continues to provide a tremendous service to international chamber
music with an extensive variety of recordings. This year there
have been several valuable Naxos sets that I have especially
enjoyed: the string quartets of Schumann, Glazunov’s five novelettes
and string quintet from the Fine Arts, Malcolm Arnold’s works
for string quartet from the Maggini and his wind chamber music
from East Winds not to mention three volumes of Arnold Bax’s
violin and viola music.
members of the Columbus Symphony Orchestra, the Carpe Diem are
quartet-in-residence at the Conservatory of Music at Capital
University. This disc is first volume of a projected complete
cycle from the Carpe Diem of the Taneyev quartets.
1866 Russian-born Sergey Taneyev entered the Moscow Conservatory
and later became a composition student of Tchaikovsky. He also
received piano tuition from Nikolay Rubinstein and graduated
with a gold medal for performance and composition. As a virtuoso
pianist he was entrusted by Tchaikovsky with the premières of
virtually all his scores for piano and orchestra. It seems that
Taneyev was the only composer from his circle from whom Tchaikovsky
sought critical appraisals of his scores. In 1881 he returned
to the Moscow Conservatory to undertake teaching duties and
in 1885 was appointed as Conservatory Director.
in the shadows for many years his music is rapidly gaining a
large group of enthusiasts. Taneyev champion, the eminent Russian
pianist; conductor and composer Mikhail Pletnev, interviewed
for The Independent in 2005, expressed the opinion that
Taneyev was, “…the key figure in Russian musical history…
He was the greatest polyphonist after Bach. And look who his
pupils were: Rachmaninov and Scriabin, and Prokofiev
who said he learned more about composing in one hour from Taneyev
than from all his other tutors at the Moscow Conservatory.”
is best remembered today as the composer of four symphonies
and his second cantata At the Reading of a Psalm (1914-15).
The cantata was his final work, completed just two years before
the Russian Revolution, and is receiving significant advocacy
from Pletnev. Very active in the field of chamber music, Taneyev
composed over twenty scores in the genre, including, according
to Grove Music Online nine string quartets between 1874-1911,
plus two incomplete quartets; two string quintets (1901 and
1904); a piano quartet (1906) and a piano quintet (1911).
can highly recommend a superb version of the Piano Quintet,
Op. 30 (1911) and Piano Trio, Op. 22 from a stellar
cast: Vadim Repin (violin), Ilya Gringolts (violin), Nobuko
Imai (viola), Lynn Harrell (cello) and Mikhail Pletnev (piano).
This was recorded in Vevey, Switzerland in 2003 and issued on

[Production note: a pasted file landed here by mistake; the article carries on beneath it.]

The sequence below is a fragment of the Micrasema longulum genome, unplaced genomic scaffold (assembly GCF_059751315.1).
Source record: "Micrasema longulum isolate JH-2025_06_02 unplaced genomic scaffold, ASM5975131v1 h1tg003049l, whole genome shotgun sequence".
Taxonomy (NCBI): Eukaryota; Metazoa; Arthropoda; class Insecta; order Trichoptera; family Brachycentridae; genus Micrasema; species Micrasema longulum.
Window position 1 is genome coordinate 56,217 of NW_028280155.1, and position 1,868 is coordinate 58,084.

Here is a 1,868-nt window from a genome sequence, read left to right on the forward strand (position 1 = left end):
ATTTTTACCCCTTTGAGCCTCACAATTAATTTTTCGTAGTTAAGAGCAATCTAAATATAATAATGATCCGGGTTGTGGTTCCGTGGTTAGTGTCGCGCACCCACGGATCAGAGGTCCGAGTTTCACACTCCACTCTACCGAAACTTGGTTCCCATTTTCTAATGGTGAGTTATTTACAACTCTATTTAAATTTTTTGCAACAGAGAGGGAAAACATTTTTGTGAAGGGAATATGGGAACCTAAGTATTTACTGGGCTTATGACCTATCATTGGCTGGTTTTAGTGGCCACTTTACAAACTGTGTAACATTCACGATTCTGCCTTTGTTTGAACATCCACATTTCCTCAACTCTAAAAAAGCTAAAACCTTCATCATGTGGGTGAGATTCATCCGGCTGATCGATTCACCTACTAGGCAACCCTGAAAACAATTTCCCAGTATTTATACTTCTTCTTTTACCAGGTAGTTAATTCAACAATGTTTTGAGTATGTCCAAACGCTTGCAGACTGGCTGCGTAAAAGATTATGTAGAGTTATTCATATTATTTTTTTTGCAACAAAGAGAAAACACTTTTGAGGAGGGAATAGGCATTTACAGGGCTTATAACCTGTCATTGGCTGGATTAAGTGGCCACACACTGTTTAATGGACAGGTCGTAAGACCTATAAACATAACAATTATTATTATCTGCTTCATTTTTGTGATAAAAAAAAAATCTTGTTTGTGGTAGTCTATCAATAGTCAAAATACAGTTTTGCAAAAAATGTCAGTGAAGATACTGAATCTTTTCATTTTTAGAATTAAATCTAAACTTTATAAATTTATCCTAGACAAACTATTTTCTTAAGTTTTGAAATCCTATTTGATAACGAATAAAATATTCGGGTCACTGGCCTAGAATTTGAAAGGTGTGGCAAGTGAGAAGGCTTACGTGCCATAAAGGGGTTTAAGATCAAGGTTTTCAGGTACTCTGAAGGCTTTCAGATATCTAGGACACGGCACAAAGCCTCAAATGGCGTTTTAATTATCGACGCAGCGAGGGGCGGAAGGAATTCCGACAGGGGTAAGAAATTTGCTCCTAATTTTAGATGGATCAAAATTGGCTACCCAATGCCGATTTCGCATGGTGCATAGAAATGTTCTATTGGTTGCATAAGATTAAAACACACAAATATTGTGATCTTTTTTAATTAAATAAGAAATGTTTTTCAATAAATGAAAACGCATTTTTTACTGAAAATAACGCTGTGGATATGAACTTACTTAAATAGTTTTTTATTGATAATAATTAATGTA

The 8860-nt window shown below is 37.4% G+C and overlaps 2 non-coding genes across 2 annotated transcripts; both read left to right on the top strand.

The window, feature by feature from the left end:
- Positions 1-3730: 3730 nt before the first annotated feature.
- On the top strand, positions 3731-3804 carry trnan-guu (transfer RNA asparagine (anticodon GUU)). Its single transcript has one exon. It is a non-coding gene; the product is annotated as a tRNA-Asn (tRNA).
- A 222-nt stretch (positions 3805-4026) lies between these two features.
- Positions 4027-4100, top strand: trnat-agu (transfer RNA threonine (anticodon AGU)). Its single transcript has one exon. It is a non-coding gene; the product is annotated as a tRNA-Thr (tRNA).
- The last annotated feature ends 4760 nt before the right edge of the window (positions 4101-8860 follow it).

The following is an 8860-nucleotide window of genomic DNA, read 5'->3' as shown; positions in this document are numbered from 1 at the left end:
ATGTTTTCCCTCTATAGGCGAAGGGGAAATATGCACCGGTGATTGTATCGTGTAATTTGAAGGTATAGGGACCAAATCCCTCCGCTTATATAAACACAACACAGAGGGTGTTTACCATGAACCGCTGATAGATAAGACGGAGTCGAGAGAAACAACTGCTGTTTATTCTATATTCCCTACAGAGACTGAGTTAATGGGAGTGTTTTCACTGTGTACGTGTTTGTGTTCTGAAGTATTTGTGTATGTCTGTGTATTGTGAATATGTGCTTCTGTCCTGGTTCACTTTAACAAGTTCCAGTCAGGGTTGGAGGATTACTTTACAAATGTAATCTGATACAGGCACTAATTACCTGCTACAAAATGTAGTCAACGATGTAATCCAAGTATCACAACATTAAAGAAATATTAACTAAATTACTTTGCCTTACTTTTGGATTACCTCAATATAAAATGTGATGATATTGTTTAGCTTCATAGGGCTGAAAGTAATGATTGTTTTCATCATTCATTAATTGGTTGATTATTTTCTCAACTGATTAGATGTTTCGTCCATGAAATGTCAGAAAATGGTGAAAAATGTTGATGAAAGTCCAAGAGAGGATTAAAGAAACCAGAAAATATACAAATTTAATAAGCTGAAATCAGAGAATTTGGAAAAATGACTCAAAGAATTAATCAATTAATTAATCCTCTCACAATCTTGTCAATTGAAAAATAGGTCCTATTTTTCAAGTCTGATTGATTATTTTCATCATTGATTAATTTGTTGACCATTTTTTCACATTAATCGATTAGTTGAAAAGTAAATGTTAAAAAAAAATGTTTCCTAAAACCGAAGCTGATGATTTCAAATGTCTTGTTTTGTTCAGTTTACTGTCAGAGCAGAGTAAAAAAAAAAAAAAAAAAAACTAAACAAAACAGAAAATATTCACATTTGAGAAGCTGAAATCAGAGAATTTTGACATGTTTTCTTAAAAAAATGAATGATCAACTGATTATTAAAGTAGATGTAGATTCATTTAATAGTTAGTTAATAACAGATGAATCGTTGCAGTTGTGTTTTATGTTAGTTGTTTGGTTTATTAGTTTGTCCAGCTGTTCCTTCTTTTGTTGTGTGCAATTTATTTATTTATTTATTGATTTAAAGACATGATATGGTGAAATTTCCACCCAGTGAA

Deutsche Grammophon 477 5419. Another Taneyev release to receive
considerable acclaim is the live 2003 St. Petersburg, Russia
recording of At the Reading of a Psalm. This is
conducted by Pletnev and performed by the Russian National Orchestra,
the St. Petersburg State Academy Capella Choir, the Boys Choir
of the Glinka Choral College and soloists on PentaTone Classics
Super Audio CD PTC 5186 038.
wrote his five movement Quartet No. 1 in 1890, the year
after resigning as Conservatory Director to concentrate more
fully on his composing and counterpoint teaching. It seems that
the score was actually Taneyev’s fifth string quartet but the
first to be accorded an opus number.
the extended opening movement Andante espressivo the
Carpe Diems emphasise the dramatic, dark and restless aspects
with the writing showing only brief glimpses of beauty. The
lengthy Largo is mournful and affecting. This is not
love music but more evocative of heartbreaking pain and sadness
after the death of someone close. In the short, agitated and
nervy Presto the music scampers from corner to corner.
One welcomes a mood change in the Intermezzo which has
a wistful and restful quality with not a care in the world.
I especially enjoyed the high spirited and good natured playing
in the fifth and concluding movement.
Quartet No. 3 was written in 1886 and underwent revision
in 1896; a time that marked the recent blossoming of Taneyev’s
friendship with the eminent writer Leo Tolstoy. The score is
cast in two movements with the huge final movement being a theme
and eight variations. Lasting over seventeen minutes in performance
the closing movement must be one of the longest in the genre
of late-Romantic quartets.
with considerable assurance, the first movement Allegro has
an unsettling and uncertain quality with fascinating writing
that meanders from one idea to another. In the second movement
Taneyev has selected a light and attractive Mozartean theme.
I have attempted to identify each variation commencing from
point 1:01 where a broken love affair must surely have been
the motivation for the sorrowful first variation. The serious
and melodic second variation follows at 2:57 and from 4:14 the
players impress with the hectic and robust quality of the third
variation. The fourth at 5:13 has the character of a folk dance;
from 6:16 variation five is interpreted with tense undercurrents
of sorrow through the general good humour. The brisk and rhythmic
sixth variation at 9:17 contains an abundance of pizzicato.
At 11:31 the slow and gentle variation seven offers a memorable
and heartbreaking melody. In the dark and rich eighth and final
variation at 14:49 the low strings dominate with confident and
engineers are to be congratulated for the excellent sound quality.
I found the booklet notes, comprising two short essays, to be
adequate but the playing time of just over one hour seems ungenerous.
assured playing and impressive unity from the Carpe Diem the
disc is a valuable addition to Taneyev’s expanding discography.
For those new to the rewarding and accessible sound-world of
Taneyev this makes an excellent and inexpensive introduction
to his chamber music.